A reader asks:
I saw this article regarding side effects from long term MiraLAX use in toddlers. Our doctor told us to use it for our 3 year old and we have every morning for a few months.
Miralax (polyethylene glycol or PEG) is an osmotic agent that has many medical, biological, chemical, industrial, and commercial uses. (See here for more details.) It has been used for almost two decades to treat chronic constipation in children and adults. When swallowed, PEG stays in the intestine (it’s not absorbed into the bloodstream) drawing water into the large intestine and hydrating the stool, which makes it softer and easier to pass. According to the article you refer to, there have been enough complaints over potential side effects — including neurobehavioral symptoms — to prompt a safety study from Children’s Hospital of Philadelphia.
One myth that should be debunked is that polyethylene glycol, while having some of the same characteristics, is not antifreeze. (Ethylene glycol and propylene glycol are two ingredients used in antifreeze.) One claim that is true is that Miralax has never been approved by the Food and Drug Administration to treat constipation in children. However, at the risk of creating anxiety among concerned parents, it must be said that many drugs used routinely in pediatrics have never been approved by the FDA. In other words, they are used by pediatricians and specialists “off-label.”
Most pediatricians and pediatric gastroenterologists use Miralax as a first-line medical treatment for chronic constipation when other therapies are either not helpful (the extremely picky toddler who won’t eat vegetables and other fiber) or not appropriate (some children with special health care needs, for example). We use it frequently enough because chronic constipation is rather common in the pediatric population and Miralax is rather easy to mix and administer in beverages that most kids will accept. And it works really well! Although the manufacturer’s label says Miralax shouldn’t be given for more than 7 consecutive days, many children are maintained on a daily dose for months, even years. I know in all my years of practice in pediatric primary care, I never saw symptoms that I identified as a side effect of Miralax. That’s not to say that my patients or other children who take Miralax don’t have side effects. Kids who are chronically constipated can be miserable and ornery and demonstrate other worrisome behaviors, even after treatment has started. Is this from the condition or the treatment? If one considers only the former, a diagnosis of the latter will never be made.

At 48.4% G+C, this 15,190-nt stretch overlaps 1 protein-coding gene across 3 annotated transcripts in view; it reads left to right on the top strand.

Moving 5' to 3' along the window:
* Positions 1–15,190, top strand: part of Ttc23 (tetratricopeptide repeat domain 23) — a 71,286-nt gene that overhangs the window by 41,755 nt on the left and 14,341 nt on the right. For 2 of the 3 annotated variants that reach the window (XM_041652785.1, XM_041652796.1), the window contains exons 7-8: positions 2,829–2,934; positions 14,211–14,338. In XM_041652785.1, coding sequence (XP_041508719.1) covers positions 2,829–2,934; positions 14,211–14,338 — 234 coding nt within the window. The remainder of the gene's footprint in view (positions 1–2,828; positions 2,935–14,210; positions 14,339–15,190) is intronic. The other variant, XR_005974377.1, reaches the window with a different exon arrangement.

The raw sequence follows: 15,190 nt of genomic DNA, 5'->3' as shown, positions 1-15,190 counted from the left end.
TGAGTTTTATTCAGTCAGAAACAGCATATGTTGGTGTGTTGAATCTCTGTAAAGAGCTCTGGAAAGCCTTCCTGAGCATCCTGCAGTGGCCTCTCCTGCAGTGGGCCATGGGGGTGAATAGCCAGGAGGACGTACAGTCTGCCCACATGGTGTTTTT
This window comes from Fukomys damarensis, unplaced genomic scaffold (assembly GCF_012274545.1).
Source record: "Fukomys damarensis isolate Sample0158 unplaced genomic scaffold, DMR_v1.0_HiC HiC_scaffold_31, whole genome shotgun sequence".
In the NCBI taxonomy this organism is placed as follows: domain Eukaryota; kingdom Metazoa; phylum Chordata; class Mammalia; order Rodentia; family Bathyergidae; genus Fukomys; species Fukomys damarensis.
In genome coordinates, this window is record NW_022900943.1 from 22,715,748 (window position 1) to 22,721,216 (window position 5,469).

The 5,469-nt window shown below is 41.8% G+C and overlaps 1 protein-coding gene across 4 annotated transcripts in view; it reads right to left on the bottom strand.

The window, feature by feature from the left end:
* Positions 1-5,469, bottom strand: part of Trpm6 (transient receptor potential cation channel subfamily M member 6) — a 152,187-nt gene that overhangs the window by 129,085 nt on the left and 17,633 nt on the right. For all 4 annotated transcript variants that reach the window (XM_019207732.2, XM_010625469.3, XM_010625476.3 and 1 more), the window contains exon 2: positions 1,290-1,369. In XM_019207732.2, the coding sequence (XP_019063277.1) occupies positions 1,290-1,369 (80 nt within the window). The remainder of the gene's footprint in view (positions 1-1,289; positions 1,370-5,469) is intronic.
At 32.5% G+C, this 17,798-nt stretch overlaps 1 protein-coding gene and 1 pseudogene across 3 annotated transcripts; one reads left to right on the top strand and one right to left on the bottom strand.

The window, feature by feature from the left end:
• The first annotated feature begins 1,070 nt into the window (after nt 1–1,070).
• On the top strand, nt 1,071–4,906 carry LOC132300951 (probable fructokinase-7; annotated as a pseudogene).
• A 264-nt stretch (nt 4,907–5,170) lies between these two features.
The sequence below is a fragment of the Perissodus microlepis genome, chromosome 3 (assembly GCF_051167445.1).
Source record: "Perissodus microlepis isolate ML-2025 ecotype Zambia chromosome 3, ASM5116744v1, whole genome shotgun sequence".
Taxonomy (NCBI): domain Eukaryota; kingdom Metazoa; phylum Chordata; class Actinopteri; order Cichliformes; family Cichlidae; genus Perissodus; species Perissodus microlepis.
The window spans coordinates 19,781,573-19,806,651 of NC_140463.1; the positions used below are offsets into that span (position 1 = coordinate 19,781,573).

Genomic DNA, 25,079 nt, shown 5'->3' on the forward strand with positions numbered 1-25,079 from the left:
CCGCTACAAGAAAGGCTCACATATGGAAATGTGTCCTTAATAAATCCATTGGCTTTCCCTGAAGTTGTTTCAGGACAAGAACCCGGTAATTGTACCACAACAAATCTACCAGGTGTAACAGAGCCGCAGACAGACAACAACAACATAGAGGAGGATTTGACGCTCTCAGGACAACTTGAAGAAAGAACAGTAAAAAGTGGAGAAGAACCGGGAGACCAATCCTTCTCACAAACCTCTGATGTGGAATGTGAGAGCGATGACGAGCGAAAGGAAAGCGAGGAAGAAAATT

I’m glad researchers at CHOP are looking into the safety of Miralax. Until the study is complete, parents who give their children Miralax should be advised to talk to their pediatrician or pediatric gastroenterologist about its efficacy and safety. If Miralax is recommended to treat chronic constipation in your child and you don’t feel reassured by your doctor’s own experience of success in his or her patients, then discuss other options. (There are options, although, kids can be tricky little buggers!)
One last point: No medical intervention is benign. “What’s it going to hurt to start an antibiotic, Doc?” pediatricians hear all the time from parents looking for a quick fix to a child’s illness. “Well, plenty in some children and maybe in yours,” we might reply. It’s always a good idea to understand the condition for which you are being treated and ask questions about treatments being recommended. Understand how these treatments can help you, but also hurt you. This may require a little bit of homework. That’s what they invented Google for, right?
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